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When gingivitis is worsening, it can affect the periodontal support tissues, the gingiva, the alveolar bone, the periodontal ligament and the cementum layer. When these structures are inflamed, periodontitis has begun. Without acute intervention with the help of a dentist this leads to chronic periodontitis. Often this develops in patients with chronic diseases such as Crohn’s disease, diabetes, immune deficiencies, connective tissue weaknesses like Ehlers-Danlos syndrome and others. HIV associated periodontitis is particularly aggressive and requires close attention and treatment. This is similar to acute necrotizing ulcerative gingivitis, but with this progressive periodontitis 9 to 12 mm of attachment of gingiva to the teeth gets lost in only 6 months. This allows mouth bacteria and pathological bacteria to cause accelerated decay of the roots.

Signs and symptoms

There is surprisingly little in terms of symptoms. However, with meals the periodontal pockets cause pain and trigger a check-up with the dentist who readily diagnosis periodontal disease as there are pockets of more than 4 mm depth. Dental X-rays show loss of alveolar bone.



Treatment of periodontitis

Periodontal disease is treated by close follow-up with the dentist. Initially the patient may have to be seen every two weeks with increasing intervals between visits when the condition improves. In the beginning the dentist will do scaling and root planning. This consists of removing diseased dentin. The root needs to be smoothened to make it difficult for pathological acid producing bacteria to grow. Plaque and calcium deposits are removed; any defects have to be restored. The patient supplements this periodontal disease treatment program by doing frequent tooth brushings at home with a soft tooth brush and by flossing. When the pockets remain less than 4 mm, the only maintenance treatments required are regular cleanings by the dentist. If deeper pockets persist, a more vigorous treatment program is utilized involving antibiotics and periodontal surgery. Occasionally pocket reduction surgery and tooth splinting for loose teeth are required.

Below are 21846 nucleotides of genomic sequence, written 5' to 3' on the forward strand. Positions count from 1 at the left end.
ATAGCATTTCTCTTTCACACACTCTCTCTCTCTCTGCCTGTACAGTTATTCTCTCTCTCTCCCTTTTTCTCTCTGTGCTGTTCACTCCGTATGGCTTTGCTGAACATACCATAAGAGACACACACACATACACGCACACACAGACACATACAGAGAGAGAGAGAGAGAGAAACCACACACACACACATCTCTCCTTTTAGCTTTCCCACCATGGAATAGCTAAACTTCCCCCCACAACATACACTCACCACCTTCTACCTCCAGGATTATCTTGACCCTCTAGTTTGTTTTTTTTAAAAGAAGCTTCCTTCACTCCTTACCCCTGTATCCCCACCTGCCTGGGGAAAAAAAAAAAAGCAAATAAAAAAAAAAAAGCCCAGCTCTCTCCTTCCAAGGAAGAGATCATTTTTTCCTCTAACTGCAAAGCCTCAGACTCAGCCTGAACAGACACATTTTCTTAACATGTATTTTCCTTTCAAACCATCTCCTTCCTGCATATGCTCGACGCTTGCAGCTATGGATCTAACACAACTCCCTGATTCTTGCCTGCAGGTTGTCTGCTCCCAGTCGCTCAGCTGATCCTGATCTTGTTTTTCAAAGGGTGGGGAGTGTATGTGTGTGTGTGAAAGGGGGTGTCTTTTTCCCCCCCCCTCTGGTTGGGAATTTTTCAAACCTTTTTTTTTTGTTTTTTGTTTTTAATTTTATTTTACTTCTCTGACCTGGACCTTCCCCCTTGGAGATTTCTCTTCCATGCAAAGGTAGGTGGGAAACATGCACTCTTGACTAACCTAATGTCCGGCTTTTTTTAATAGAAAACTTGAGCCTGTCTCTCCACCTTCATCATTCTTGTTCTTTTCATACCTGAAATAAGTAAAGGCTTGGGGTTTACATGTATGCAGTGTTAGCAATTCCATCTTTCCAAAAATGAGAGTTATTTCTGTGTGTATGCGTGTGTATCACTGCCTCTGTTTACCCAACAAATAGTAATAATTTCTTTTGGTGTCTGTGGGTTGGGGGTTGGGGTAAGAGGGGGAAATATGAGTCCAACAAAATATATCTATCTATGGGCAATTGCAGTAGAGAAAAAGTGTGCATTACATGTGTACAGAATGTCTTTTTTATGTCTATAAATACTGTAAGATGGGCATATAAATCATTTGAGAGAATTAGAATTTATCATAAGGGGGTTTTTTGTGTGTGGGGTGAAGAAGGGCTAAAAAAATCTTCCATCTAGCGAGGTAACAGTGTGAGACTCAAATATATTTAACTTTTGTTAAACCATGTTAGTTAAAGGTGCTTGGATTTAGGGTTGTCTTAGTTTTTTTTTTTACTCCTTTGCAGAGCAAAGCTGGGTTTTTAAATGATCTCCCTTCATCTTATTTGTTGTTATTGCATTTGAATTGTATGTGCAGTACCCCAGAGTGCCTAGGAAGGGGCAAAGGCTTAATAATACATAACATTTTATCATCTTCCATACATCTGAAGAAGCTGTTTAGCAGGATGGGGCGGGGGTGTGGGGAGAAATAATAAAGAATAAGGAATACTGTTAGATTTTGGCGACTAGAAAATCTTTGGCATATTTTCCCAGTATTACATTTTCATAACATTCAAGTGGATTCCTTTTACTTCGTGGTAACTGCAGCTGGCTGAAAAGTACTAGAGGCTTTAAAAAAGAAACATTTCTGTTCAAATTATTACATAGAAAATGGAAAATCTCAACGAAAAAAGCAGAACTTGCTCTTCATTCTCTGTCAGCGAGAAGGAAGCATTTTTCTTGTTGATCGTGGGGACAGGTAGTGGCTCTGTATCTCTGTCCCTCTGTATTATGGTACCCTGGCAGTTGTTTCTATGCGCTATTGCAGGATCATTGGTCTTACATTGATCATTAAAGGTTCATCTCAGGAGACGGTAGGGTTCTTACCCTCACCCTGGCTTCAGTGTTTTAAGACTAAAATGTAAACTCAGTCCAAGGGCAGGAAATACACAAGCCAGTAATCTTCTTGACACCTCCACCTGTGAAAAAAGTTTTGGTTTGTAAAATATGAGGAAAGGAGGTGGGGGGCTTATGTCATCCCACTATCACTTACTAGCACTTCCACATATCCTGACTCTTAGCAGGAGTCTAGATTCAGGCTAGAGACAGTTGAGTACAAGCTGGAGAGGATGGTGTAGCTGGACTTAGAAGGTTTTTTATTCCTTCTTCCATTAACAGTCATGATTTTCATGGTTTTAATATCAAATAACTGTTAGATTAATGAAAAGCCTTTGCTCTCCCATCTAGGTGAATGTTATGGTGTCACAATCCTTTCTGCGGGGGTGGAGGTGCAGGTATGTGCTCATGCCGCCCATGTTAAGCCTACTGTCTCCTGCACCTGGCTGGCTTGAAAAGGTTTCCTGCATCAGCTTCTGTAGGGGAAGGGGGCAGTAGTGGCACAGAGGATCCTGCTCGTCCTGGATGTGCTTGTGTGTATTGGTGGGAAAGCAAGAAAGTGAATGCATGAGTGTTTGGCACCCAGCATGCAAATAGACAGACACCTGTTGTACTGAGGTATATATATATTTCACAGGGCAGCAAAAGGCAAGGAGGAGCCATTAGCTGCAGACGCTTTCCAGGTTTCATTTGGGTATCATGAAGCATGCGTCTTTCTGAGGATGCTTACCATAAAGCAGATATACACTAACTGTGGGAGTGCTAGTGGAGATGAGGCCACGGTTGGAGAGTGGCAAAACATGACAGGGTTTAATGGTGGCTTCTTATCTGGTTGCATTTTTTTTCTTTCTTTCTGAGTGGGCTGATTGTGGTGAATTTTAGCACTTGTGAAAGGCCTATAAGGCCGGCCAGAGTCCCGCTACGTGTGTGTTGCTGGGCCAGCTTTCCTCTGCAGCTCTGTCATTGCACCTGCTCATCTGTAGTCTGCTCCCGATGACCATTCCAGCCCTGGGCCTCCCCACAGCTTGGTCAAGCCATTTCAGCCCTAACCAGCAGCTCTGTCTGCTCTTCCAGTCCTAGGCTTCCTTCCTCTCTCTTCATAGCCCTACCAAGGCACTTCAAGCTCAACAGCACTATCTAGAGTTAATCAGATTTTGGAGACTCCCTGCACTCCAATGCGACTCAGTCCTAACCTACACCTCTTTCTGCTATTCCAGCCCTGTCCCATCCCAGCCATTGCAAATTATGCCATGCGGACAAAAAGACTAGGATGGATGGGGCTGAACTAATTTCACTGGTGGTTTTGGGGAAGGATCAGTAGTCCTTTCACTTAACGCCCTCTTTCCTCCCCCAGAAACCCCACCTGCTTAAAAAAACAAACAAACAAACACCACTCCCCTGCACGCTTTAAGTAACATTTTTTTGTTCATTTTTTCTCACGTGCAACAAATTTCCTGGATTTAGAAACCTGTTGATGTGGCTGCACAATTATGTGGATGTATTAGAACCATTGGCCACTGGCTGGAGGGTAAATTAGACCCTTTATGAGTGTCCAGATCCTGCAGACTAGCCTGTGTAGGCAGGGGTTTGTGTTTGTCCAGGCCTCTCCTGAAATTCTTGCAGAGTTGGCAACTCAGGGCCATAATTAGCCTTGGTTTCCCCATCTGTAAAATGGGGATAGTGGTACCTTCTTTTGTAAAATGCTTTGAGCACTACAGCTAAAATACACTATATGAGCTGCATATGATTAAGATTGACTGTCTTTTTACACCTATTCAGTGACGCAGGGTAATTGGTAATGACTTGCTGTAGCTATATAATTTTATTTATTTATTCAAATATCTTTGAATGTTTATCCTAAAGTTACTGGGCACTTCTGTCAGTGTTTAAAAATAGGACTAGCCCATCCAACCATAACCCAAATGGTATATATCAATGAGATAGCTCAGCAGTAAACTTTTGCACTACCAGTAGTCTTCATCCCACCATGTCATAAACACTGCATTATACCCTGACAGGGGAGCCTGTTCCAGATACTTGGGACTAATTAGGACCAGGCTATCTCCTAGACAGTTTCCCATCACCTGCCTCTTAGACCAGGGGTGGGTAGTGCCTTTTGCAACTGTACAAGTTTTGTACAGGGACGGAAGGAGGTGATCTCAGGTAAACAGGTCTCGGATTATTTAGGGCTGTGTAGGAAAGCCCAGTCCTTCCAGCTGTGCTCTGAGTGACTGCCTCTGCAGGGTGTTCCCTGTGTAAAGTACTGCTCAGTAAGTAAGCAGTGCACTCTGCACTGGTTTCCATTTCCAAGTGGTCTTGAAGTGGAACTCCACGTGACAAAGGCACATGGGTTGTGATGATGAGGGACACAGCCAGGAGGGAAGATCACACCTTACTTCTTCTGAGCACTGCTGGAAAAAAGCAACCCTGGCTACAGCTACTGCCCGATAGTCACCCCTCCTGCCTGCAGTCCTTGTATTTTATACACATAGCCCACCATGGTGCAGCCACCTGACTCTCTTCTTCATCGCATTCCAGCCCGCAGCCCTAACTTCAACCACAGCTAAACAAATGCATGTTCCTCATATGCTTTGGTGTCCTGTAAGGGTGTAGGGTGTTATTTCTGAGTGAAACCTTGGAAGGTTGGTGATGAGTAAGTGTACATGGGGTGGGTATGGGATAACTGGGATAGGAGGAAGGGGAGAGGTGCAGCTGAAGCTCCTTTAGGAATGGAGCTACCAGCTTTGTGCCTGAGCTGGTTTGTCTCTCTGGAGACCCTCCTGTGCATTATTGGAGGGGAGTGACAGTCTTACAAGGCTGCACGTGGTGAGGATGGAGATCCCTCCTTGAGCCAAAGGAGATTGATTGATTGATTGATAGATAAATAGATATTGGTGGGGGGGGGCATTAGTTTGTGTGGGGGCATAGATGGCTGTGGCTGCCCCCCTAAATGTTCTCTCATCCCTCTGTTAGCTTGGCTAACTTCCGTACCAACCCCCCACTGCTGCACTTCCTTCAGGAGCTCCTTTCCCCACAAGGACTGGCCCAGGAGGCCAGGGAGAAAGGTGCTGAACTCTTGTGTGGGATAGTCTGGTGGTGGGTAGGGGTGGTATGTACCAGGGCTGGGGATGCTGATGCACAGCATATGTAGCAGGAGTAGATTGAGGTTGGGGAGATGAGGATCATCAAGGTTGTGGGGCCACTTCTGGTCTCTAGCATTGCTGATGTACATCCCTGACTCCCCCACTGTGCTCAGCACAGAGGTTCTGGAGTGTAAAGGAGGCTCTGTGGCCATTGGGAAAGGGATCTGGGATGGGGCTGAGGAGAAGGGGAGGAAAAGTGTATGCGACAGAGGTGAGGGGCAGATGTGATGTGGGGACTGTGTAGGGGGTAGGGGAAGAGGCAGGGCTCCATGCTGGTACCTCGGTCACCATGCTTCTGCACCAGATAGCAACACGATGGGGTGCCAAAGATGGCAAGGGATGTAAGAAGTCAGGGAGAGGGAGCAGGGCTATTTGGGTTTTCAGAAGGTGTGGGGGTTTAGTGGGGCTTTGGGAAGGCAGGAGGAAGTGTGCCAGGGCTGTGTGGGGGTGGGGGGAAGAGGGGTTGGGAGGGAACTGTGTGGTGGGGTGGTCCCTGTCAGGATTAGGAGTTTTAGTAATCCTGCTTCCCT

More information about periodontal disease (due to periodontitis):



1. Suzanne Somers: “Breakthrough” Eight Steps to Wellness – Life-altering Secrets from Today’s Cutting-edge Doctors”, Crown Publishers, 2008







Last modified: November 3, 2014

This outline is only a teaching aid to patients and should stimulate you to ask the right questions when seeing your doctor. However, the responsibility of treatment stays in the hands of your doctor and you.